marginal marine or saline lake types.


Non-marine sediments deposited during the Early Tertiary in East China consist mostly of

detrital clastics and localized carbonates and evaporites that have yielded abundant endemic

ostracode faunas, These show; (1) definable assemblages, (2) obvious stratigraphic and lateral

facies changes, and (3) significance in bath stratigraphic subdivision and correlation of the

Early Tertiary subsurface oil-bearing strata. Problems of correlation and assemblage relationships exist in all the faunas to be discussed. Correlation between China and North America are

based on generic similarities. Many of the Chinese taxa may be congeneric with the more broadly

defined North American genera, but only the first author has seen both the Chinese and the North

American taxa. Solution of these problems will aid in the exploration for petroleum in the widespread Cenozoic rocks of East China (Text-fig. 1). Comparison of Chinese material with North

American material is necessary to resolve these problems.




From Paleocene to Oligocene, five stratigraphically significant ostracode assemblages are

recognized. Further, the Late Eocene and Oligocene assemblages can be subdivided into nonmarine and marginal marine or saline lake ostracode subassemblages (Text-fig. 2). They are given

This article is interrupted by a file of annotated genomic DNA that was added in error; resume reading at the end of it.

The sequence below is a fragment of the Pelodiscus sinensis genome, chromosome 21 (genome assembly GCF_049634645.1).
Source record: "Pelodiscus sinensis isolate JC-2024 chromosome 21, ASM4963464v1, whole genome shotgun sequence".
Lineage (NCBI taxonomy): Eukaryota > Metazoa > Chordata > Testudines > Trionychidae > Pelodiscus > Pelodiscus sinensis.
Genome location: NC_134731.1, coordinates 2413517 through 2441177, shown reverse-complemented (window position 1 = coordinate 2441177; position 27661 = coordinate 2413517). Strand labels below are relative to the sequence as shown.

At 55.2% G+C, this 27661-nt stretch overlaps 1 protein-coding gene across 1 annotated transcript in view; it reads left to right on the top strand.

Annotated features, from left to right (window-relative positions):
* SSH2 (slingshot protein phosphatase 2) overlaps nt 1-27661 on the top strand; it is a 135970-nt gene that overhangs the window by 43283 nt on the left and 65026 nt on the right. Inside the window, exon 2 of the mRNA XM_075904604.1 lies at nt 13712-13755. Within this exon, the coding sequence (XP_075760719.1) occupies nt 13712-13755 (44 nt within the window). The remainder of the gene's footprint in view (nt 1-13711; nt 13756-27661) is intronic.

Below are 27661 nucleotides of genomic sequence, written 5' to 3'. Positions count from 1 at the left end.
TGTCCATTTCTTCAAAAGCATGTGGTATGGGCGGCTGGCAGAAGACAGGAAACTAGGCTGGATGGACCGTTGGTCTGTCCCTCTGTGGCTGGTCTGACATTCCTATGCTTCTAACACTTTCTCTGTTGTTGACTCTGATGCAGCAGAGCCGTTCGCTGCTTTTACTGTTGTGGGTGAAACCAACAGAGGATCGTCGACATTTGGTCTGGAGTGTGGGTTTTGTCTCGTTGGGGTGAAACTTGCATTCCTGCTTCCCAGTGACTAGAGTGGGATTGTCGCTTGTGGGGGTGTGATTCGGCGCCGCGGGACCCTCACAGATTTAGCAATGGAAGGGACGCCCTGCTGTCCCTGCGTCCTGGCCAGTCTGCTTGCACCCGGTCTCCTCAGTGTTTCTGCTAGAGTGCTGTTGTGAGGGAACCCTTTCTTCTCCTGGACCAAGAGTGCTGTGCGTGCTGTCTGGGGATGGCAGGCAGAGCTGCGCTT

below :

I. Porpocypris subglobra-Parailyocypris taizhouensis-Cypridea (Cypridea) xindianensis assemblage of the Paleocene.

11. Sinocypris funingensis-Cypris farosa-Eucypris stagnalis-Parailycypris changzhouensis-Limnocythere spinisalata assemblage of the Early Eocene.



1154 J. D.HE,











TEXT-FIG. 1-Localities



in East China from which ostracode assemblages were obtained.

111. Echinocypris fabaeformis-Cyprinotus

Middle Eocene.

(Heterocypris) jianglingensis assemblage of the


IV, Non-marine type : Cyprinotus (Heterocypris) macronefandus-Cyprinotus (Heterocypris)

igneus assemblage of the Late Eocene.

IV2. Marginal marine type: Cyprinotus (Heterocypris) yongningensis-Austrocypris levisChinocythere subcornuta assemblage of the Late Eocene.

V,. Non-marine type : Cyprinotus (Cyprinotus)hubeieniss-Cyprinotus (Heterocypris)jinheensisPinnocypris postiacuta assemblage of the Oligocene.

V,. Marginal marine type : Hebein ia-Huabeinia-Dongyinia- Candona-ParachinocytheveChinocythere assemblage of the Oligocene.

Assemblage I was first found in the Shanghu Formation of the Nanxiong Basin in 1964 (Guan,

1978). During the Paleocene, the most abundant and widespread Mesozoic forms, such as Cypridea and Talicypridea species, dwindled and vanished. They were replaced with similar Cenozoic

genera, Cypridea (Cypridea) xindianensis HOU,1978, C . (Guangdongia) speciosa Guan, 1978, c.

(Pseudocypridina) subtera Hou, 1978, Parailyocypris taizhouensis Yang, 1982, Ilyocypris sub-